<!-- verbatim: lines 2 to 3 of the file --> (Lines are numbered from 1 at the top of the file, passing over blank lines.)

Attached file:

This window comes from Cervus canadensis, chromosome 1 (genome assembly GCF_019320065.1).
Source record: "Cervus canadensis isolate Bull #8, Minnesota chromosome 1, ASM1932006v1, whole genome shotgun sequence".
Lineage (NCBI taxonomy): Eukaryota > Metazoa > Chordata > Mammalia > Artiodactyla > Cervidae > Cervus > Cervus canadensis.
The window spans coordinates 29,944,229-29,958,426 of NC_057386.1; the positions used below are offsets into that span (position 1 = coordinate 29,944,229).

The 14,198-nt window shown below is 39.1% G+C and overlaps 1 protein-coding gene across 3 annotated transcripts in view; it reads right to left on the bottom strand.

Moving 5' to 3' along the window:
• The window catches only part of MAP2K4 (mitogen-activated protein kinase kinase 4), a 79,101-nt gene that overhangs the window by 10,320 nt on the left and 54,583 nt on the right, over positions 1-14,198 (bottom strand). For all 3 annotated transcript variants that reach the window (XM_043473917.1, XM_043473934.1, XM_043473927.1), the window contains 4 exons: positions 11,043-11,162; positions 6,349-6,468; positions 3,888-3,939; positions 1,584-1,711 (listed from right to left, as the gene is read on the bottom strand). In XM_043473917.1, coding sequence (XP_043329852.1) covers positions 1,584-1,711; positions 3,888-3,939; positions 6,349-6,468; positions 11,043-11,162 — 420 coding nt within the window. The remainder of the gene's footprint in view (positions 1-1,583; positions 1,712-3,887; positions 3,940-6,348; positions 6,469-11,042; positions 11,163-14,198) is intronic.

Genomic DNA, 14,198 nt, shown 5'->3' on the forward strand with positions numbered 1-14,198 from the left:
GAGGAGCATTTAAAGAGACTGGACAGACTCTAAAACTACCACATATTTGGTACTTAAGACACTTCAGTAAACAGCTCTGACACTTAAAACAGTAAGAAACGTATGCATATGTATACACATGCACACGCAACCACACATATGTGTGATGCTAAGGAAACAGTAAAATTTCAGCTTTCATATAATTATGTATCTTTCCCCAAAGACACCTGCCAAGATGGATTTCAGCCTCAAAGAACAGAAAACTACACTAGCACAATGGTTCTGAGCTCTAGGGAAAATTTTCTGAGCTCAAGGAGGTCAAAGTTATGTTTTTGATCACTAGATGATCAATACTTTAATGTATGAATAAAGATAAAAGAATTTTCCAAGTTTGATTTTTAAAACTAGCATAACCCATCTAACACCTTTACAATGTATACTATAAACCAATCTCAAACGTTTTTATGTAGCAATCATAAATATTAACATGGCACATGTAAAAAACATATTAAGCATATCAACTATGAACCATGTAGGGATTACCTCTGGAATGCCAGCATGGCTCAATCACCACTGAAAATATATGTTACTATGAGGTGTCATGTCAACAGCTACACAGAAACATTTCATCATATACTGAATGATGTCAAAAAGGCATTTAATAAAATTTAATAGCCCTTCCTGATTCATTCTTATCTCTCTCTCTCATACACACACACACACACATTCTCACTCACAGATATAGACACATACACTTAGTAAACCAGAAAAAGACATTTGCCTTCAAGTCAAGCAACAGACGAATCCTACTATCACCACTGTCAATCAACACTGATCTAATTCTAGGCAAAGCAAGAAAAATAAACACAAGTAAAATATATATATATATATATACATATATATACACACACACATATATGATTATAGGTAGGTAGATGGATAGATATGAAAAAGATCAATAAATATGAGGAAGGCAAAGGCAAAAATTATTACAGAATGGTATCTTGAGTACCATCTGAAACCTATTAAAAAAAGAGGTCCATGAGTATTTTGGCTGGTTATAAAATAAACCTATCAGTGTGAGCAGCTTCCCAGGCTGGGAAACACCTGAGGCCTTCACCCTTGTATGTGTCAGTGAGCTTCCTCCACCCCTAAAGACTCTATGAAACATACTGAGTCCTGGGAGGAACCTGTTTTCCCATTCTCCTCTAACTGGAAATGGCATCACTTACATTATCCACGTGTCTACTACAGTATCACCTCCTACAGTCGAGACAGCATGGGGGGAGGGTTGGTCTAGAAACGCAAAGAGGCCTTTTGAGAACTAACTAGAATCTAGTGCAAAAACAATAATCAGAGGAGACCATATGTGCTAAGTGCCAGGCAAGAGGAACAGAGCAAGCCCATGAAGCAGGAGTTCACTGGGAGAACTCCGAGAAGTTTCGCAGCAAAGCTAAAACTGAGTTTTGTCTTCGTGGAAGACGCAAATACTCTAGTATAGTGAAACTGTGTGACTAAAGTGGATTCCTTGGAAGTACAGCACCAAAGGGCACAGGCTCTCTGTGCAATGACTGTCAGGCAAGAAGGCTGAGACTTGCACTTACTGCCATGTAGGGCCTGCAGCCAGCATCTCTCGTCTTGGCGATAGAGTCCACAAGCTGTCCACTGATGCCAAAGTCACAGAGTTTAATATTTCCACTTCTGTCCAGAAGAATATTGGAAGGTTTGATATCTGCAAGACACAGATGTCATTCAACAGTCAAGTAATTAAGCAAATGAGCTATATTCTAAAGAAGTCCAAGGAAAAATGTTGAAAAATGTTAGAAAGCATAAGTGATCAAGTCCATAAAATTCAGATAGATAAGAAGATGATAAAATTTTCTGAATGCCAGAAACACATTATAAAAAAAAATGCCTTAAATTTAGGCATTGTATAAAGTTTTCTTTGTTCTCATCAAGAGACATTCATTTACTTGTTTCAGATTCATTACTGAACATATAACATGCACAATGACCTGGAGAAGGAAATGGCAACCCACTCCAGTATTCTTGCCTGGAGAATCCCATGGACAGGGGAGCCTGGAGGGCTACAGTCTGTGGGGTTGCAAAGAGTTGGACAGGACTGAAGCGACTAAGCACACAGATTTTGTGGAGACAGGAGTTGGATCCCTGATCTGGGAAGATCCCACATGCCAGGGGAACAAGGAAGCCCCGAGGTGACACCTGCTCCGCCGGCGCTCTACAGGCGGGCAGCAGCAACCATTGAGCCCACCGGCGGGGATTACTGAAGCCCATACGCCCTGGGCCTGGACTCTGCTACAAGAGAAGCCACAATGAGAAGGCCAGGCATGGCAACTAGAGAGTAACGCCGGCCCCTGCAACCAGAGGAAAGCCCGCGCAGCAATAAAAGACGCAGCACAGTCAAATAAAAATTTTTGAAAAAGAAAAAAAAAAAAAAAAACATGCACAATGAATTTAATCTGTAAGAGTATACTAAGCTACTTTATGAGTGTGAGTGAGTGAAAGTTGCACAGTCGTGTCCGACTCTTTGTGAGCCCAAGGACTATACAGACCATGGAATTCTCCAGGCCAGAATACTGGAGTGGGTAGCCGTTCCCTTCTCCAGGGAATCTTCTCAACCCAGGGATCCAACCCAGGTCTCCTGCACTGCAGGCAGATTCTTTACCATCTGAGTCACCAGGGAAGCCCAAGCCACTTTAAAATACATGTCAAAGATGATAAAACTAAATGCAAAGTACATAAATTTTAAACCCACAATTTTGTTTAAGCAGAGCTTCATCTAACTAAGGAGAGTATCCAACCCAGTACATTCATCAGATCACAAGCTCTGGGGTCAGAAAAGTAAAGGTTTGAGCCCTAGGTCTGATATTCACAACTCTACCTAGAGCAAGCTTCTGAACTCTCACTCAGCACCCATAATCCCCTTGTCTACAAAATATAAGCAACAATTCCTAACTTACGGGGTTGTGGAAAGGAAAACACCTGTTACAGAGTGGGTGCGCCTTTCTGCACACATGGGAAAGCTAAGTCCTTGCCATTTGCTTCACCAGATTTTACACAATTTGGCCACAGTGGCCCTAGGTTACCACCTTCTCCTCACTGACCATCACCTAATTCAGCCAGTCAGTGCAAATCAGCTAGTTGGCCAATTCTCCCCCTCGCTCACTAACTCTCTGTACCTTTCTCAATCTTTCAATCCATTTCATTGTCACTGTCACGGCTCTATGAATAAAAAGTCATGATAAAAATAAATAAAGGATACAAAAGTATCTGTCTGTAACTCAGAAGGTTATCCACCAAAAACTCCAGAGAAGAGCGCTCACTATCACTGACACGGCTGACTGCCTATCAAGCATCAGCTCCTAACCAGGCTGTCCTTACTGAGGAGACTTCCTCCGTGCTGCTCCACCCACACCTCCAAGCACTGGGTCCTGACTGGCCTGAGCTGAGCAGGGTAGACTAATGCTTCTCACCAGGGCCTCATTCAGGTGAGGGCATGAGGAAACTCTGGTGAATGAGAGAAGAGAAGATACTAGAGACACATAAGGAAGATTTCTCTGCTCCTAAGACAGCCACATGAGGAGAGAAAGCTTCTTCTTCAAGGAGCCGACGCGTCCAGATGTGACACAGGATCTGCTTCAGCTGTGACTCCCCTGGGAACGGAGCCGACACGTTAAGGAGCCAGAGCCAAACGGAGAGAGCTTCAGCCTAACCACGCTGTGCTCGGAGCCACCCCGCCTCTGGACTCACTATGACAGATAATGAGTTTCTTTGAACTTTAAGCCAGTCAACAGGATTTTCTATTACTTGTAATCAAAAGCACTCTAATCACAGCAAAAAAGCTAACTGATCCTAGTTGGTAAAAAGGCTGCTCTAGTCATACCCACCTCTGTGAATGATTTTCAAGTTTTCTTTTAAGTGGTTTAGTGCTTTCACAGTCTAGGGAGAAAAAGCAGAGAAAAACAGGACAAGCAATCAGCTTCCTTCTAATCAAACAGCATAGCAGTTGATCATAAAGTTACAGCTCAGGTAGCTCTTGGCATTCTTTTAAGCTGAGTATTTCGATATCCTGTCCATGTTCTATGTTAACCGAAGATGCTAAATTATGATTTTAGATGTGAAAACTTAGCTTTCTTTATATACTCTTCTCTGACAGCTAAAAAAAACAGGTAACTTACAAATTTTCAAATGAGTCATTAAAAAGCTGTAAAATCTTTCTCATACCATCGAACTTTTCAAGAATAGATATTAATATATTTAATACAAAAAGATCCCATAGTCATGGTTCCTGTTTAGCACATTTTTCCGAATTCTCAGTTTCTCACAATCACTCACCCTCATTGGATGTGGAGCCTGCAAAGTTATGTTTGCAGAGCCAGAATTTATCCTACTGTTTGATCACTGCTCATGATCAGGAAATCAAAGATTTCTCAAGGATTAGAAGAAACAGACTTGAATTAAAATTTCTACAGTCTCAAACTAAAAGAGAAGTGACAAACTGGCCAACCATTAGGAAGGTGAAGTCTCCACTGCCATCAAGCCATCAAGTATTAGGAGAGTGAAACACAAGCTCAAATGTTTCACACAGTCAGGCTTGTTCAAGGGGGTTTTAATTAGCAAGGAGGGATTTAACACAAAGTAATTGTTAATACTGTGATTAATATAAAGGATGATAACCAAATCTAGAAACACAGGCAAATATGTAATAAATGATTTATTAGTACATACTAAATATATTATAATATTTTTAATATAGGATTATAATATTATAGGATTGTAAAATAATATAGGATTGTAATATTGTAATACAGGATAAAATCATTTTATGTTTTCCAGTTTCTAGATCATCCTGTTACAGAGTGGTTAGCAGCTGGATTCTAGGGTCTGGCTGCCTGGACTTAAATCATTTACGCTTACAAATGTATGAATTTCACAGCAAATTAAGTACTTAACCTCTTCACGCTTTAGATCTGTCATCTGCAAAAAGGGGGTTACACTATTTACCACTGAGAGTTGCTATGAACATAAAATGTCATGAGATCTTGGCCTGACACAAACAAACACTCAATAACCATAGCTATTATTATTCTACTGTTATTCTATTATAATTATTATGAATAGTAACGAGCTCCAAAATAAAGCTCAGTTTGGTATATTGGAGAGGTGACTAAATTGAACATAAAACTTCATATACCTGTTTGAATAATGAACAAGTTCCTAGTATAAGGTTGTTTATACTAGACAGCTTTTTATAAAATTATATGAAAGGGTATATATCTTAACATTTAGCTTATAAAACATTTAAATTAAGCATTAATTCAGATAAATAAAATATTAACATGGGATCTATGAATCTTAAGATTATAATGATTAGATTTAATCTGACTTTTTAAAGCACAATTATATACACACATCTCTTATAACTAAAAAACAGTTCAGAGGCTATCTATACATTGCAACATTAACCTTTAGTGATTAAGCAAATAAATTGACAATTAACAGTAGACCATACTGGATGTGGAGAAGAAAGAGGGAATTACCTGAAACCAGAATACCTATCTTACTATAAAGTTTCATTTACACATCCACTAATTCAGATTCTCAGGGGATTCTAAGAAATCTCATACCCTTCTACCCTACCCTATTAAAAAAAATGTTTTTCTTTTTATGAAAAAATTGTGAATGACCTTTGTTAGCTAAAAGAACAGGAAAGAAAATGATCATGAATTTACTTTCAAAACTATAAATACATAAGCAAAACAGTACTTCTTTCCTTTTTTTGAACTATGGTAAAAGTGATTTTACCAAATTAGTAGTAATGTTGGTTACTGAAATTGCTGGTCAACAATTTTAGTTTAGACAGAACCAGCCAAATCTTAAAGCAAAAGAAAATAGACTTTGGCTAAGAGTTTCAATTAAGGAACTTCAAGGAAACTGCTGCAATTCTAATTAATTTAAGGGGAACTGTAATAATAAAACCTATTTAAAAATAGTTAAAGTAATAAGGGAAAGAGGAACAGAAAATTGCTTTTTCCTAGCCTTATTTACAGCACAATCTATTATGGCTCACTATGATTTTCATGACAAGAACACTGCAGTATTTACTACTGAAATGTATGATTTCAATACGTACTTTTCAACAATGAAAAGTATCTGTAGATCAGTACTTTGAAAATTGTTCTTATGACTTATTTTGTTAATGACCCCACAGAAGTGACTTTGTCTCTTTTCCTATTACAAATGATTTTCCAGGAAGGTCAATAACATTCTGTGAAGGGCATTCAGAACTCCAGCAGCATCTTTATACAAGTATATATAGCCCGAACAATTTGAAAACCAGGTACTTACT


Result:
Source record: "Cervus canadensis isolate Bull #8, Minnesota chromosome 1, ASM1932006v1, whole genome shotgun sequence".
Lineage (NCBI taxonomy): Eukaryota > Metazoa > Chordata > Mammalia > Artiodactyla > Cervidae > Cervus > Cervus canadensis.